If the Biden government is genuinely concerned about the effects of crypto mining, it should scrap its current plan and adopt a YIMBY approach to crypto mining. But it should twin this YIMBY approach with an environmental handling fee on end-users of mined coins.

Widespread crypto mining is a symptom of something deeper: casual crypto speculation. Speculators drive up the prices of bitcoin and other mined coins, which pulls mining capacity online. Instead of attacking the symptom, like Biden proposes, better to go straight to the root, the actual gambling. When faced with a tax or handling fee on purchases of mined coins (unmined ones wouldn't be affected), Americans would opt for alternative bets. This would induce the global prices of bitcoin, dogecoin, zcash, and litecoin to fall. Lower prices would in turn push the mining industry to shrink, not only only in the U.S., but all over the world.

A mining industry would still exist, albeit on a smaller-scale. This is where YIMBY comes in. For efficiency's sake, the much slimmer mining industry should be allowed to operate wherever it sees the most opportunity. If that happens to be the U.S., then so be it. Leave it be.

The Biden administration claims that it is concerned about the environmental costs of mined crypto. Alas, its NIMBY policy will only lead to the same amount of mining, except dirtier and less efficient. With YIMBY and a tax, not only is mining reduced; what's left is the better kind of mining.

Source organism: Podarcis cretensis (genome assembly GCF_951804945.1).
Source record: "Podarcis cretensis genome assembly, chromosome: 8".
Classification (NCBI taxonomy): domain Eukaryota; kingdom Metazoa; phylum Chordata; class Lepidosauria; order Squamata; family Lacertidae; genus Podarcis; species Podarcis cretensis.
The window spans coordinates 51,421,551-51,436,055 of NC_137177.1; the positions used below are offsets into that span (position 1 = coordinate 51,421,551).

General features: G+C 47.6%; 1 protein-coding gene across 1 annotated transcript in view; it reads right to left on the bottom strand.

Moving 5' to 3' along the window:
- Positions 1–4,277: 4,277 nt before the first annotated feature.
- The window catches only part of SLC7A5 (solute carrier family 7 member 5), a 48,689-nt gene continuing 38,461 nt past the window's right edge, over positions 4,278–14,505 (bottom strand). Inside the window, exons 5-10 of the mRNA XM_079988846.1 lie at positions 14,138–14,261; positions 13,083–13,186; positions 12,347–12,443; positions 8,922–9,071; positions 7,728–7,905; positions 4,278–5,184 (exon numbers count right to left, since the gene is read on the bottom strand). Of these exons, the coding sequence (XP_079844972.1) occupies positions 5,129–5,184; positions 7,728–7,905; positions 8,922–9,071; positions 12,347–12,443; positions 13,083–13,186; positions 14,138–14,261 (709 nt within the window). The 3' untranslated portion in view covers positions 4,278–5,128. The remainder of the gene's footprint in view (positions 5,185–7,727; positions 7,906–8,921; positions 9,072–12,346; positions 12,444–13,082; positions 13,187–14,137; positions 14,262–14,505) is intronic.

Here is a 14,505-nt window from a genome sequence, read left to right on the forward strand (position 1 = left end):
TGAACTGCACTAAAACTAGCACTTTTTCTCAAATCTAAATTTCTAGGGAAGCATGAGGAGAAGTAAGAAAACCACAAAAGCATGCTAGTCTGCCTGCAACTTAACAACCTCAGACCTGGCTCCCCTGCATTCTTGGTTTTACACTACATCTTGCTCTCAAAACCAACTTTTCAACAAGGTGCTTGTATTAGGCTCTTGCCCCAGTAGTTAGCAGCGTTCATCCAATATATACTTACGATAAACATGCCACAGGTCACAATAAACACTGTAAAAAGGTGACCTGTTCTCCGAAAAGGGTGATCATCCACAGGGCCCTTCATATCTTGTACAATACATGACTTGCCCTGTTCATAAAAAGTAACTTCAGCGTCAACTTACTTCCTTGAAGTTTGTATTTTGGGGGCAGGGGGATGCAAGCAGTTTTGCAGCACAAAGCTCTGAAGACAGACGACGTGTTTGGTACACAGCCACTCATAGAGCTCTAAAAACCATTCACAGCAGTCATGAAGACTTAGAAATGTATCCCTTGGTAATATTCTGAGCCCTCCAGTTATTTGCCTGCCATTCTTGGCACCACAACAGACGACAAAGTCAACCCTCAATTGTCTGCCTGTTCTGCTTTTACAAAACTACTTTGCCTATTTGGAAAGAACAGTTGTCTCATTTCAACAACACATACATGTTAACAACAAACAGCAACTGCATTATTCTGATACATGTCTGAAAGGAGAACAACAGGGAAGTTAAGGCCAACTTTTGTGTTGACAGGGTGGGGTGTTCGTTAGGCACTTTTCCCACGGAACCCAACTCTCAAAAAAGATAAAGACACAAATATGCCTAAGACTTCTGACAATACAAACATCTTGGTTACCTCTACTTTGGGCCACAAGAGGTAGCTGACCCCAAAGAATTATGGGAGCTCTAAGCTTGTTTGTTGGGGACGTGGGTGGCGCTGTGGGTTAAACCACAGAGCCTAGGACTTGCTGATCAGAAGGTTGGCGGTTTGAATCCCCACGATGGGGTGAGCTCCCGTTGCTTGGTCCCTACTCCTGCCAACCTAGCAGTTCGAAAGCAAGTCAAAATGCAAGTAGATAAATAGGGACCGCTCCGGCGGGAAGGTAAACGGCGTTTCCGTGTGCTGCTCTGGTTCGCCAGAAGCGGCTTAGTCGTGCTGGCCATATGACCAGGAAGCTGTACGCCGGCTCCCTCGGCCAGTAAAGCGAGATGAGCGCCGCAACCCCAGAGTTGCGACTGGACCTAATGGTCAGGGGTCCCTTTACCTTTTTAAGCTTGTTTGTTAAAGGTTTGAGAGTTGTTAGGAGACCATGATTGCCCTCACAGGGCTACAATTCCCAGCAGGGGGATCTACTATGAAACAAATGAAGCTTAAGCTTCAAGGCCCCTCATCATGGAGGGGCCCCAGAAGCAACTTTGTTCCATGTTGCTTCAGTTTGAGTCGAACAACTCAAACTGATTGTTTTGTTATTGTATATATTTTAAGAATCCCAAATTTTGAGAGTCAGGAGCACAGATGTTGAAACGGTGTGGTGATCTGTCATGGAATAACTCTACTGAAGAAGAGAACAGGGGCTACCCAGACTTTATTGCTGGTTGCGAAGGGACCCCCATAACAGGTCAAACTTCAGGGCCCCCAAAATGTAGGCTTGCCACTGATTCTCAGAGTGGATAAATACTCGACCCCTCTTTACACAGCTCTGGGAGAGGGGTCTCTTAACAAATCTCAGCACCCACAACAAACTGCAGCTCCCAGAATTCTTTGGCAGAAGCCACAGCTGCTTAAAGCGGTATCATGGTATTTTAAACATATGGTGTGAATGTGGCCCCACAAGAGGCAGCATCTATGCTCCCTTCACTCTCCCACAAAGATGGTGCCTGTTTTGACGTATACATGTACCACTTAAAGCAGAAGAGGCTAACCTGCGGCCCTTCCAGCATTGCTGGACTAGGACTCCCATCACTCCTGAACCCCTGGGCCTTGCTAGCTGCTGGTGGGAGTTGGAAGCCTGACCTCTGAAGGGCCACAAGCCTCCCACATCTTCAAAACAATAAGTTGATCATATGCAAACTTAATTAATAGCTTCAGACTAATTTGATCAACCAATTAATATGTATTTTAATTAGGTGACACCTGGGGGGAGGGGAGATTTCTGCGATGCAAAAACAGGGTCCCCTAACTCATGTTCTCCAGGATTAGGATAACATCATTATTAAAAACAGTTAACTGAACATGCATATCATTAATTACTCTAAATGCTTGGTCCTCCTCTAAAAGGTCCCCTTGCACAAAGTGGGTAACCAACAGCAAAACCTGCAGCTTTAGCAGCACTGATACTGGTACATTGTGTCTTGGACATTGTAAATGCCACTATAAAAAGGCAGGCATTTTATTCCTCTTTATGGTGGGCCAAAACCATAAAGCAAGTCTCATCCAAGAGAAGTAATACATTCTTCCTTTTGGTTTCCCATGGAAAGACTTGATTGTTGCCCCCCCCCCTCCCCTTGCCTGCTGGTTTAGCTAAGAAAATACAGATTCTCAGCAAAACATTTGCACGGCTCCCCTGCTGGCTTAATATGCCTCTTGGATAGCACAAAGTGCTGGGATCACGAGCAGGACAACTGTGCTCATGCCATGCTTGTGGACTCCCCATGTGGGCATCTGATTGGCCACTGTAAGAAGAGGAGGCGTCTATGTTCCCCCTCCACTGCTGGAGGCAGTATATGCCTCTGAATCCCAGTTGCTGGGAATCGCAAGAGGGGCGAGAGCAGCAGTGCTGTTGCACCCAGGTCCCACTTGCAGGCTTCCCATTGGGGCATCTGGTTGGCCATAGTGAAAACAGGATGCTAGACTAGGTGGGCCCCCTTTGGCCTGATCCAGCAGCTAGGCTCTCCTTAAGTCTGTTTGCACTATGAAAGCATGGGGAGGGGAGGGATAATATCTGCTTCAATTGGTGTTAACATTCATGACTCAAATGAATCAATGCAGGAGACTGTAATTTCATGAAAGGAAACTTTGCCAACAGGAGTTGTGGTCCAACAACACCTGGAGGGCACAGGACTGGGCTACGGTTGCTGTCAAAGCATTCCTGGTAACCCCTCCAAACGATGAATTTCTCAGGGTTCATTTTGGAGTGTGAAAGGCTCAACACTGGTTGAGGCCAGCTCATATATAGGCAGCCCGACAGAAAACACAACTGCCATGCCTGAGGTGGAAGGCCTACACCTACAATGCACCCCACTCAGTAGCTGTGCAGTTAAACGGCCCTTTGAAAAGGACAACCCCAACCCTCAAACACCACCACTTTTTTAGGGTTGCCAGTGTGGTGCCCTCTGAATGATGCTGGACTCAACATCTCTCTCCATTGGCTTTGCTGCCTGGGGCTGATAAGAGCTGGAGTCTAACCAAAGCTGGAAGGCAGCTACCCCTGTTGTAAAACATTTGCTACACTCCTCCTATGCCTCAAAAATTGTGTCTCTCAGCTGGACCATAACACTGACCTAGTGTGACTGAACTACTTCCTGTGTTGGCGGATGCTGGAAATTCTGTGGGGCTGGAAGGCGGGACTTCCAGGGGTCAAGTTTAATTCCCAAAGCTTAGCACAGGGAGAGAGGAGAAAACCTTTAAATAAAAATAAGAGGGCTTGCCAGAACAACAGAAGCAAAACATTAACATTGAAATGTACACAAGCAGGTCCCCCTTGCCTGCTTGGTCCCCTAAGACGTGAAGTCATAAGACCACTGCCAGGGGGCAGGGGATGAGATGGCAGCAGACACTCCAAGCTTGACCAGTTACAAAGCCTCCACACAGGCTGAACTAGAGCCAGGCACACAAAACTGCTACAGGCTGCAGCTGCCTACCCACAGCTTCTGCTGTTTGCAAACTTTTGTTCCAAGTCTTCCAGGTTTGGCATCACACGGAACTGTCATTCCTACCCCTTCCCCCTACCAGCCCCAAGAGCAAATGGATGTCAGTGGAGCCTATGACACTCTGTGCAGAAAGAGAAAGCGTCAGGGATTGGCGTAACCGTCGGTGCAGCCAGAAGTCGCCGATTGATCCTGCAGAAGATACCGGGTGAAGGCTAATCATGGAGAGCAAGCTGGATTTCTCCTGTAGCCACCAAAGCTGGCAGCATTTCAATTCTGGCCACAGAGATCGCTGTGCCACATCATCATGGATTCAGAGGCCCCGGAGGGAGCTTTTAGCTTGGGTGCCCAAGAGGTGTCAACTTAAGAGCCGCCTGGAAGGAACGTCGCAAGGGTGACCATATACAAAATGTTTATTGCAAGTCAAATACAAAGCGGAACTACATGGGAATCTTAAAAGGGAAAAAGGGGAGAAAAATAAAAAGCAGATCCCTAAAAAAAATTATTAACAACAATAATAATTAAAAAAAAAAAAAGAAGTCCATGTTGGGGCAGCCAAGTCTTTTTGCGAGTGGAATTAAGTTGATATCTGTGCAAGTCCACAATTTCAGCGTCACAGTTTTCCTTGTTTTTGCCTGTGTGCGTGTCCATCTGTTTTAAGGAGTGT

Thursday, May 4, 2023

Comparative cross-border payments: Wise vs USDC

image via Guy J. Abel and Stuart Gietel-Basten

 A popular response to my recent tweet about remittance company Wise went like this: "but JP, stablecoins are better for remittances; they're instant and cheap!" In this post I want to talk about comparative remittance costs. The problem with most of the responses to my tweet is that they incorrectly compare the cost of making a plain-vanilla stablecoin transfer to a traditional cross-border payment.

Can't do that folks! That's an apples-to-oranges comparison.

A traditional remittance, say like those offered by banks or transfer companies such as Wise, is made up of a bundle of four services. By contrast, a stablecoin transfer (I'll use USDC as my example) offers just one service. To accurately compare USDC to a remittance platform like Wise, you've got to add back the three missing services, and their associated costs.

Here are the four bundled services that Wise offers when you make a cross-border transfer:

1) verification and on-ramping: first, a sender must pass a series of Wise checks so that they can use Wise's platform. Think of this as Wise justifying your money to regulators. Next, Wise pulls your funds from your bank and onto its platform.
2) the transfer itself: once your funds have arrived at Wise, a lattice of databases moves your funds across Wise's platform towards their final destination.
3) a foreign exchange conversion: along the way, Wise converts the sender's currency to the recipient's currency.